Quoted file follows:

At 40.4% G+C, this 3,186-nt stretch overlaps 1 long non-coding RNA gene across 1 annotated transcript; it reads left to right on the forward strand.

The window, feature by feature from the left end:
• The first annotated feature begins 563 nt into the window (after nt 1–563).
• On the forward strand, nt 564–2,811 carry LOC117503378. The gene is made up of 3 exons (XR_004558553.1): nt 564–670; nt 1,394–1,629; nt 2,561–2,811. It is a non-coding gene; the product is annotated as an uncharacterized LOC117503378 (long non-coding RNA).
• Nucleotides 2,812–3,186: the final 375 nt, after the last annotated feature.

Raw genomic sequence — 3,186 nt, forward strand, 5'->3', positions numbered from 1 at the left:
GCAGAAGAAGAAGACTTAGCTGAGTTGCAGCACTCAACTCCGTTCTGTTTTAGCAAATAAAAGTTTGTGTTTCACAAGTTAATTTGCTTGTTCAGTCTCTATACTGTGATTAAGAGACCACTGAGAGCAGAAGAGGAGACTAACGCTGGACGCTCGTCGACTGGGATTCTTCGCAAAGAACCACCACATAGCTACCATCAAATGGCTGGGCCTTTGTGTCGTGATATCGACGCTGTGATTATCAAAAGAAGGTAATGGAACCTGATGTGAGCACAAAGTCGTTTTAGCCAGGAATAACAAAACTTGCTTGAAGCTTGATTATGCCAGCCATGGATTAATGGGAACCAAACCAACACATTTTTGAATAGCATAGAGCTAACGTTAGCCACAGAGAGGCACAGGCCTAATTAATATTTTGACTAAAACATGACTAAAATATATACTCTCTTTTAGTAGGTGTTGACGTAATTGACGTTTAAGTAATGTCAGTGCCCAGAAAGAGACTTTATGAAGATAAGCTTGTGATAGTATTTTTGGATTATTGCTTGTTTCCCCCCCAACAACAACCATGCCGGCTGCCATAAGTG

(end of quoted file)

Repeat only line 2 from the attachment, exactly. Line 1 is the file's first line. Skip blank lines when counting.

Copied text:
The window, feature by feature from the left end: